you might not see a connection between heart disease and your eyelids or your earlobes, but they may reveal if you are at risk of heart disease. we'll look at the new research on that. how does that happen? coming up next on "cbs this morning." next coming up on cbs "this morning." chili's $6 lunch break combos. a
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presbyterian and columbia university medical center is here. >> good morning, gayle. >> most people don't think there's a connection between this and this so what did this study show? externally that you can look for that increase your risk of heart disease. and those include a male pattern of baldness. receding hairline or baldness at the top of the head. class diagonal crease in the ear lobe. finally, yellow deposits around the eye, fatty deposits. these external visible signs of ageing are associated with an increased risk of heart disease. >> they tell you what specifically? >> i think it's important to realize that these don't cause heart disease but are ex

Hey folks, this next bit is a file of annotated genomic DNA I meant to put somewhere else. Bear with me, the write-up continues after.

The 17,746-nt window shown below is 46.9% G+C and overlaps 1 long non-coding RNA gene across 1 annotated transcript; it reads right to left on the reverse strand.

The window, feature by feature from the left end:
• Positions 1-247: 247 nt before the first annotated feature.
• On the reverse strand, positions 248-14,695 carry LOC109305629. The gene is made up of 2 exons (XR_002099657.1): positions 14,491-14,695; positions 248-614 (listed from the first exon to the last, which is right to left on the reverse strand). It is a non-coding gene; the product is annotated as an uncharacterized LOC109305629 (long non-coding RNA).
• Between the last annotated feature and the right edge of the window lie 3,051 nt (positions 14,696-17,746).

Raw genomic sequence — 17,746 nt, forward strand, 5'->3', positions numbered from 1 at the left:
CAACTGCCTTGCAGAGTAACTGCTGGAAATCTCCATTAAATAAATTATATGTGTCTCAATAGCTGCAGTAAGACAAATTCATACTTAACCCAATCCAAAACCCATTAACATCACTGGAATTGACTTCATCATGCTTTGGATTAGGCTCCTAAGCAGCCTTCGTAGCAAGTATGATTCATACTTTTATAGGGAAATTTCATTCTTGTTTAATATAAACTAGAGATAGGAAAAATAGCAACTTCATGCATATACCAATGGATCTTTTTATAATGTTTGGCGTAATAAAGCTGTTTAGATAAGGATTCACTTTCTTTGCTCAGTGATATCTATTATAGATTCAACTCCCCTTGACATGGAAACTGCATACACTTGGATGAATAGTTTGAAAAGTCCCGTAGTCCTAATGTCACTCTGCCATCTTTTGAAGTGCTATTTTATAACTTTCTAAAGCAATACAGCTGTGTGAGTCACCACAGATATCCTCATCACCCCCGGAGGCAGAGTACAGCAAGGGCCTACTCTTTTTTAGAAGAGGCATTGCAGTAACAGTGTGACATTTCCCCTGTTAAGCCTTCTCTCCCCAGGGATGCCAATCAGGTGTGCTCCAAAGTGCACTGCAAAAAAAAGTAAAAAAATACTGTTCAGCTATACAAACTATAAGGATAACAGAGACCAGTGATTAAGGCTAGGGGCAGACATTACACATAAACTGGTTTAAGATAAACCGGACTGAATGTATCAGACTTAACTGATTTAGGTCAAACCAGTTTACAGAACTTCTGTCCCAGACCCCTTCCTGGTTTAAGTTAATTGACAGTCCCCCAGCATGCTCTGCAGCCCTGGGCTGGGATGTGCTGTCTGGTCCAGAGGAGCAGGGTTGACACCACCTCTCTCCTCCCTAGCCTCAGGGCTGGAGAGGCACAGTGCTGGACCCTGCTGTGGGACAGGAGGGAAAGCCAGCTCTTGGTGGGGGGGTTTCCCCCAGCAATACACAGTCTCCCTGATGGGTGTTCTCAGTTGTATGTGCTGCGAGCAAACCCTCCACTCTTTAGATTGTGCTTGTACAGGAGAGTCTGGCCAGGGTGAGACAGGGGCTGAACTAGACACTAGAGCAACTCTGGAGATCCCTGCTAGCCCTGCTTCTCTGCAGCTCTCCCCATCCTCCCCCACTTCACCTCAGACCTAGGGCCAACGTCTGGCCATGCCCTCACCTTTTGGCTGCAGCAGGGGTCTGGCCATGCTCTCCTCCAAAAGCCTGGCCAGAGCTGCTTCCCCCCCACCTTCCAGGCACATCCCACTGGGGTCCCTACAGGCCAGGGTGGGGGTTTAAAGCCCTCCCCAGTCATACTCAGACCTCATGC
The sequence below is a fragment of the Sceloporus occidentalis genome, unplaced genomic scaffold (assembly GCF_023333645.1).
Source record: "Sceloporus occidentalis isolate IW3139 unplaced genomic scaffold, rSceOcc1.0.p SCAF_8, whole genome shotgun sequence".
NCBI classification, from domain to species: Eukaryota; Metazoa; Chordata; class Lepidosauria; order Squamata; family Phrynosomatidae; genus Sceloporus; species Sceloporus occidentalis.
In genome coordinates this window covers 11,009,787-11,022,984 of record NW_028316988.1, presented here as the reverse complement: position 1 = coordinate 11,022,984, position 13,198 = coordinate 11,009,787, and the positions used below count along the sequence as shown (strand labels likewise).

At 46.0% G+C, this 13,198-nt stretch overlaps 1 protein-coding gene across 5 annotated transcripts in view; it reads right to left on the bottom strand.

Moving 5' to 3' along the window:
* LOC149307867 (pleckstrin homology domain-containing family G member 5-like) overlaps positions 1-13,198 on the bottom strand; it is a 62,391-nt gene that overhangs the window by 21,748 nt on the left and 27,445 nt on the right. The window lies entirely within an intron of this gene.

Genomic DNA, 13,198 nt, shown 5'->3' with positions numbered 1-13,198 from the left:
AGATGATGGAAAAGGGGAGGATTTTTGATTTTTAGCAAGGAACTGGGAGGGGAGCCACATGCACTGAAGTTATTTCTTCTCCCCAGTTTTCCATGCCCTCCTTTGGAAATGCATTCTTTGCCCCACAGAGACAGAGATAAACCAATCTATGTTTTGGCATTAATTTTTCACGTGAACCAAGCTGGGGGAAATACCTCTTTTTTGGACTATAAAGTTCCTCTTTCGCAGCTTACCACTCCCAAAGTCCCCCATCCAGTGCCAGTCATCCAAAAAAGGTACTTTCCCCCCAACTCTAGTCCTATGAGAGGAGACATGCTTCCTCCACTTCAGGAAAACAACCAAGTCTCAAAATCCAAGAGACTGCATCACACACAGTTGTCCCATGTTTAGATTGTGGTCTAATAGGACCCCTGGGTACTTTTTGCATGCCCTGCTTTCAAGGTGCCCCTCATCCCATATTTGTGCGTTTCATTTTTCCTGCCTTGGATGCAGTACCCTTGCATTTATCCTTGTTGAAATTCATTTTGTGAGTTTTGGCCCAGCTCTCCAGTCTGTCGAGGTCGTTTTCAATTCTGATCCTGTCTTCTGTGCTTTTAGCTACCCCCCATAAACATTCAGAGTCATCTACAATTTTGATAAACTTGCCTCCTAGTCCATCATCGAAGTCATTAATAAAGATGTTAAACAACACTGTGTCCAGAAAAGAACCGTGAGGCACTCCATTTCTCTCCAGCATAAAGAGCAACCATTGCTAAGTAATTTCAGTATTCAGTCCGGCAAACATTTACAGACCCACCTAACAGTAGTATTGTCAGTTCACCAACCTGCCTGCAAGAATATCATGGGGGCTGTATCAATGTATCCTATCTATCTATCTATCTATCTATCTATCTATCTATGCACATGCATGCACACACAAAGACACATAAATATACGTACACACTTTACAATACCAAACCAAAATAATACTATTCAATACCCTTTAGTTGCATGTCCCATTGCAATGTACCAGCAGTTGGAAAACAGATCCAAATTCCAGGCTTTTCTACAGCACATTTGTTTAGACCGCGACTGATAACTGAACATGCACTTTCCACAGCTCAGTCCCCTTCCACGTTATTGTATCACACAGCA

indicators. so we look do i have these signs. >> how much of these signs are simply indicative of growing older? >> that's a really good question. signs of ageing like having wrinkles or gray hair. in the study were not associated with having increased heart disease. if you have these signs, somebody else of the same age that doesn't have them then they are indicative of ageing inside our bodies. >> because i think charlie raises a good point what's the difference between i just look old for my age and i'm just an old person and this is how i look and you're saying there's internal things we should be looking for too. >> that's right. these point to problems going on inside that's more invisible. the risk factors for heart disease that we want to look to see if we have if we have these external signs are factors such as high blood pressure high cholesterol, diabetes and smoking. any one of those four risk factors and most americans, by